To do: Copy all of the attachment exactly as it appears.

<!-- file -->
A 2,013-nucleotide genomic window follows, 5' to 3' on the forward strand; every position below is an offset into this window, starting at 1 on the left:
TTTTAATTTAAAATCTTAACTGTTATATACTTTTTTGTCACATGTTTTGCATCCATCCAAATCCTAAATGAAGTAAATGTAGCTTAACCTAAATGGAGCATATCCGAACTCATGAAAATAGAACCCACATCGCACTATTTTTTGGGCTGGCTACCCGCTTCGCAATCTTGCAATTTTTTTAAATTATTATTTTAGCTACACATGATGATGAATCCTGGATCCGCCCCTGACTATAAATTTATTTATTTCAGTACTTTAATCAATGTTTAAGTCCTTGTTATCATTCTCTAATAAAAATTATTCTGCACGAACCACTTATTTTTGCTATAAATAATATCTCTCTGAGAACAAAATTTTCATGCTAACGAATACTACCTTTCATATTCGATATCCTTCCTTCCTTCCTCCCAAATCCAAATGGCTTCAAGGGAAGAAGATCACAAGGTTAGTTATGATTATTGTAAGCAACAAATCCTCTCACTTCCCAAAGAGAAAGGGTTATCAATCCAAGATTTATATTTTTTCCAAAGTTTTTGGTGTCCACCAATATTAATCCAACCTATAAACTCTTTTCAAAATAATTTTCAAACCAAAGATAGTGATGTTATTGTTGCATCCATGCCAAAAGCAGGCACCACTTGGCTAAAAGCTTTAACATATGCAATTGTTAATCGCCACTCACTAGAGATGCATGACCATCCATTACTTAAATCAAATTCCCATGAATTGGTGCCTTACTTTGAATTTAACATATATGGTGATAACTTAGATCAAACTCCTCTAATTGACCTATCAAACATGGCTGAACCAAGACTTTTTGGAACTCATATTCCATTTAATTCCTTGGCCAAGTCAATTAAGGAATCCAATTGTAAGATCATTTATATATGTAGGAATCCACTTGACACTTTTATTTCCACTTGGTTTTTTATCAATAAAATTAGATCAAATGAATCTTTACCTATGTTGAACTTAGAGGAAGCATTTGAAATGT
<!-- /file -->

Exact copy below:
A 2,013-nucleotide genomic window follows, 5' to 3' on the forward strand; every position below is an offset into this window, starting at 1 on the left:
TTTTAATTTAAAATCTTAACTGTTATATACTTTTTTGTCACATGTTTTGCATCCATCCAAATCCTAAATGAAGTAAATGTAGCTTAACCTAAATGGAGCATATCCGAACTCATGAAAATAGAACCCACATCGCACTATTTTTTGGGCTGGCTACCCGCTTCGCAATCTTGCAATTTTTTTAAATTATTATTTTAGCTACACATGATGATGAATCCTGGATCCGCCCCTGACTATAAATTTATTTATTTCAGTACTTTAATCAATGTTTAAGTCCTTGTTATCATTCTCTAATAAAAATTATTCTGCACGAACCACTTATTTTTGCTATAAATAATATCTCTCTGAGAACAAAATTTTCATGCTAACGAATACTACCTTTCATATTCGATATCCTTCCTTCCTTCCTCCCAAATCCAAATGGCTTCAAGGGAAGAAGATCACAAGGTTAGTTATGATTATTGTAAGCAACAAATCCTCTCACTTCCCAAAGAGAAAGGGTTATCAATCCAAGATTTATATTTTTTCCAAAGTTTTTGGTGTCCACCAATATTAATCCAACCTATAAACTCTTTTCAAAATAATTTTCAAACCAAAGATAGTGATGTTATTGTTGCATCCATGCCAAAAGCAGGCACCACTTGGCTAAAAGCTTTAACATATGCAATTGTTAATCGCCACTCACTAGAGATGCATGACCATCCATTACTTAAATCAAATTCCCATGAATTGGTGCCTTACTTTGAATTTAACATATATGGTGATAACTTAGATCAAACTCCTCTAATTGACCTATCAAACATGGCTGAACCAAGACTTTTTGGAACTCATATTCCATTTAATTCCTTGGCCAAGTCAATTAAGGAATCCAATTGTAAGATCATTTATATATGTAGGAATCCACTTGACACTTTTATTTCCACTTGGTTTTTTATCAATAAAATTAGATCAAATGAATCTTTACCTATGTTGAACTTAGAGGAAGCATTTGAAATGT